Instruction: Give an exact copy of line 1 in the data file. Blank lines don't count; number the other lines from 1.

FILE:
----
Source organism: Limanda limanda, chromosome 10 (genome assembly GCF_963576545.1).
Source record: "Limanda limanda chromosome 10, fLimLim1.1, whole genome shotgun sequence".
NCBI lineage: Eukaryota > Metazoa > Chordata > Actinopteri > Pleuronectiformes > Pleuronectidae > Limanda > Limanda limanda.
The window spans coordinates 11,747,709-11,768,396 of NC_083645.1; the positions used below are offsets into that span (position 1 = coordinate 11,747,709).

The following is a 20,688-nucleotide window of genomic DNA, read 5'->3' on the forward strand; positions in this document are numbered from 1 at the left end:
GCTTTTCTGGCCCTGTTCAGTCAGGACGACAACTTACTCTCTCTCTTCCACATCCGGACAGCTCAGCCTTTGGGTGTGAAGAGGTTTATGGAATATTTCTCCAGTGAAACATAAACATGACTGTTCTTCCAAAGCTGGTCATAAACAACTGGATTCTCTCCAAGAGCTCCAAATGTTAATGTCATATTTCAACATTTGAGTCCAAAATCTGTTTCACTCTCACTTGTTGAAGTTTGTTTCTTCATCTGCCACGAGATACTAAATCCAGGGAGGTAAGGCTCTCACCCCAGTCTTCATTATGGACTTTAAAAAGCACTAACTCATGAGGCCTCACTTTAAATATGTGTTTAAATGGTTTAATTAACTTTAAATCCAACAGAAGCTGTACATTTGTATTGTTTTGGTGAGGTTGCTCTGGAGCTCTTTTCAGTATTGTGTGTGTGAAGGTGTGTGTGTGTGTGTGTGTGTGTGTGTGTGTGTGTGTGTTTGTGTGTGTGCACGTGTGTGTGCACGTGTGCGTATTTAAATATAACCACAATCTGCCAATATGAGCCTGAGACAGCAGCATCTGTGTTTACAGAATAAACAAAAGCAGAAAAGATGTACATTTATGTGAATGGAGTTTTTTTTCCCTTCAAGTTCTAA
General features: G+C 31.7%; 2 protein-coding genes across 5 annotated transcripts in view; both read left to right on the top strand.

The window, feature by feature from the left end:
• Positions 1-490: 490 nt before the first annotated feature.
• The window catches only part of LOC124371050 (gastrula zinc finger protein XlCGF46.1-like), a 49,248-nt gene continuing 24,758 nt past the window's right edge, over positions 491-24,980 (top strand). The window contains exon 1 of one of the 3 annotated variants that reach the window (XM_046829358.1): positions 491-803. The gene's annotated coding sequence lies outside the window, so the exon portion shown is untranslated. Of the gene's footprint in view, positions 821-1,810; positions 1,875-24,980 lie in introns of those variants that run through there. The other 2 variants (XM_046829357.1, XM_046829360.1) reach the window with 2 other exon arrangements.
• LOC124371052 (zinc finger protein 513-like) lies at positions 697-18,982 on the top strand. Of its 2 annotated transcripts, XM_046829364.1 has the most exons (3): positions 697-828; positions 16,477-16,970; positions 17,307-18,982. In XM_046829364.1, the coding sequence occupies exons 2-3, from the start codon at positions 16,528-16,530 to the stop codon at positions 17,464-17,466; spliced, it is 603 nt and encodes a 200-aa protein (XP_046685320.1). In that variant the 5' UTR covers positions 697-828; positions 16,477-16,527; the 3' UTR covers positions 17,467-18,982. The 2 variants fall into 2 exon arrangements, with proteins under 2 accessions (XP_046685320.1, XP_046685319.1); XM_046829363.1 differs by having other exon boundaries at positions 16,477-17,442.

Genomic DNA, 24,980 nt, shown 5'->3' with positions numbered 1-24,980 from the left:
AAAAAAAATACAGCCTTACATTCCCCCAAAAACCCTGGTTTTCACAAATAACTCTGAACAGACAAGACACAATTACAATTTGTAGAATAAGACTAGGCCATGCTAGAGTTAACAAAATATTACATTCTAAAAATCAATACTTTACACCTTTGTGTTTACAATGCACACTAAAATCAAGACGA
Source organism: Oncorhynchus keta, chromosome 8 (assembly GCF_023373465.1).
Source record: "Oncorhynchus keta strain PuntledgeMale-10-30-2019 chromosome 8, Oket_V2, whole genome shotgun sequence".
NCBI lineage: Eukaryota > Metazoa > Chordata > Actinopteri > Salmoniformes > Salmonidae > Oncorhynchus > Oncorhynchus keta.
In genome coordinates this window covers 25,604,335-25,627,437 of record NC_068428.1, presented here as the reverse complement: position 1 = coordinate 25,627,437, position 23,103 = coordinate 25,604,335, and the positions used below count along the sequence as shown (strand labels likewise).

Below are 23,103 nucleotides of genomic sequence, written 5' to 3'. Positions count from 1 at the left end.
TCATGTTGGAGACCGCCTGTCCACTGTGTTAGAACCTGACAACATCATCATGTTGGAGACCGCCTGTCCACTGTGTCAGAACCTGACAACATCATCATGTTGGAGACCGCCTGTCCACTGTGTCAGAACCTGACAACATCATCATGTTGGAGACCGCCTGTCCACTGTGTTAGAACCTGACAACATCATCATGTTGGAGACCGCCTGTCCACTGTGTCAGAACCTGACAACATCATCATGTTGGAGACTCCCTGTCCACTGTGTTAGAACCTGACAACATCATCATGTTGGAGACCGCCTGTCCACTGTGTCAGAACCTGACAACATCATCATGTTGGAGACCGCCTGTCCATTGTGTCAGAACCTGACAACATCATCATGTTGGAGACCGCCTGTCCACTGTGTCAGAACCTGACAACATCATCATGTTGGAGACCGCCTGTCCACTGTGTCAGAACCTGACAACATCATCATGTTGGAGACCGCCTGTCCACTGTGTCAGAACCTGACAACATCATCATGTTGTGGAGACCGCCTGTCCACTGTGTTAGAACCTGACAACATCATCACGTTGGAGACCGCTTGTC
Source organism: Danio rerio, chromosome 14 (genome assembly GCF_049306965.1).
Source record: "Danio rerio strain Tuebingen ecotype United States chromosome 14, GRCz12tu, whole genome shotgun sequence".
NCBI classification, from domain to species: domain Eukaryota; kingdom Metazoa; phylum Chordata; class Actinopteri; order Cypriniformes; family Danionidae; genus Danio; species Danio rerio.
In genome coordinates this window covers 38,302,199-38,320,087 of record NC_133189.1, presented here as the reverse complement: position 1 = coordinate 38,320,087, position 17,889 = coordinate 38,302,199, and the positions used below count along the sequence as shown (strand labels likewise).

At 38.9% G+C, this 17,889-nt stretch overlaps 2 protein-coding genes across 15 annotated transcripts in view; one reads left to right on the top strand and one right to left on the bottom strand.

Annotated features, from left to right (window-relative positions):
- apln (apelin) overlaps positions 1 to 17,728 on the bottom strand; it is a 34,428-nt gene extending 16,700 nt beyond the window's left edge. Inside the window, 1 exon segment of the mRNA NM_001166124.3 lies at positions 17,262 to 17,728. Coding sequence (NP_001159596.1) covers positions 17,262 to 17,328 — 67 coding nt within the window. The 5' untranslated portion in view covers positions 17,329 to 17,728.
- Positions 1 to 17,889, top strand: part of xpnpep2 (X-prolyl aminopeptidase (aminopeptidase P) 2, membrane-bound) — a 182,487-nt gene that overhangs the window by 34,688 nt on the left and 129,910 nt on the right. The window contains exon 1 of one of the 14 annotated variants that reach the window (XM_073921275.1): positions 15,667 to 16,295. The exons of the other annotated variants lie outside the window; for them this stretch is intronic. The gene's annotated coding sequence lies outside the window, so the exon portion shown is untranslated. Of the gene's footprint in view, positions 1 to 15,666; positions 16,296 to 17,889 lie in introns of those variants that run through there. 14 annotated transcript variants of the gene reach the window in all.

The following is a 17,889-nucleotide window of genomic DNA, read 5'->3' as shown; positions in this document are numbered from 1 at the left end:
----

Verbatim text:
Source organism: Limanda limanda, chromosome 10 (genome assembly GCF_963576545.1).